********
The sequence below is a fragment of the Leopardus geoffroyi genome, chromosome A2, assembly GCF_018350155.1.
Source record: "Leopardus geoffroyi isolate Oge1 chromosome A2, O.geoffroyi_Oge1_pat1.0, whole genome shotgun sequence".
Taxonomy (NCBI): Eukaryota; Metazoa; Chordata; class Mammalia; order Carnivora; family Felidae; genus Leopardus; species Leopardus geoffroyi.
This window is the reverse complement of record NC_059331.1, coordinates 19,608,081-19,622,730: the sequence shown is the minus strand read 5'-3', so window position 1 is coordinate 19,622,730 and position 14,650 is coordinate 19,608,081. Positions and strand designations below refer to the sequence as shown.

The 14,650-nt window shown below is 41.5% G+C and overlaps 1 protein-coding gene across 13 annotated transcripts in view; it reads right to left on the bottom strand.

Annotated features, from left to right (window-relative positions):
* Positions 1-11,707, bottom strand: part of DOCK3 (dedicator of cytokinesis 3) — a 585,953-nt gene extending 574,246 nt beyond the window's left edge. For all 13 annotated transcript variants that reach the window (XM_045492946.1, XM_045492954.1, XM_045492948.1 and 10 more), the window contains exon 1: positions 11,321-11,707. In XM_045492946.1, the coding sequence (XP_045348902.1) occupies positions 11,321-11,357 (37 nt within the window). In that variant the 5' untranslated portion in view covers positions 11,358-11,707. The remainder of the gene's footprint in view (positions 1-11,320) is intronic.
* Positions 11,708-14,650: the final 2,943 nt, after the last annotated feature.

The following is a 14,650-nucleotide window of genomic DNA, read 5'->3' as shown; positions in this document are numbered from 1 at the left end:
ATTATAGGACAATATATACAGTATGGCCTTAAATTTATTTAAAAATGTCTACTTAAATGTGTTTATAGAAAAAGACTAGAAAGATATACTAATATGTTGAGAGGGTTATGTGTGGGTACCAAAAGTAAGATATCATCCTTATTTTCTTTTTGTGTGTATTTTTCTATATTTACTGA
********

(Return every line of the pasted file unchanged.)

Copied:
The sequence below is a fragment of the Leopardus geoffroyi genome, chromosome A2, assembly GCF_018350155.1.
Source record: "Leopardus geoffroyi isolate Oge1 chromosome A2, O.geoffroyi_Oge1_pat1.0, whole genome shotgun sequence".
Taxonomy (NCBI): Eukaryota; Metazoa; Chordata; class Mammalia; order Carnivora; family Felidae; genus Leopardus; species Leopardus geoffroyi.
This window is the reverse complement of record NC_059331.1, coordinates 19,608,081-19,622,730: the sequence shown is the minus strand read 5'-3', so window position 1 is coordinate 19,622,730 and position 14,650 is coordinate 19,608,081. Positions and strand designations below refer to the sequence as shown.

The 14,650-nt window shown below is 41.5% G+C and overlaps 1 protein-coding gene across 13 annotated transcripts in view; it reads right to left on the bottom strand.

Annotated features, from left to right (window-relative positions):
* Positions 1-11,707, bottom strand: part of DOCK3 (dedicator of cytokinesis 3) — a 585,953-nt gene extending 574,246 nt beyond the window's left edge. For all 13 annotated transcript variants that reach the window (XM_045492946.1, XM_045492954.1, XM_045492948.1 and 10 more), the window contains exon 1: positions 11,321-11,707. In XM_045492946.1, the coding sequence (XP_045348902.1) occupies positions 11,321-11,357 (37 nt within the window). In that variant the 5' untranslated portion in view covers positions 11,358-11,707. The remainder of the gene's footprint in view (positions 1-11,320) is intronic.
* Positions 11,708-14,650: the final 2,943 nt, after the last annotated feature.

The following is a 14,650-nucleotide window of genomic DNA, read 5'->3' as shown; positions in this document are numbered from 1 at the left end:
ATTATAGGACAATATATACAGTATGGCCTTAAATTTATTTAAAAATGTCTACTTAAATGTGTTTATAGAAAAAGACTAGAAAGATATACTAATATGTTGAGAGGGTTATGTGTGGGTACCAAAAGTAAGATATCATCCTTATTTTCTTTTTGTGTGTATTTTTCTATATTTACTGA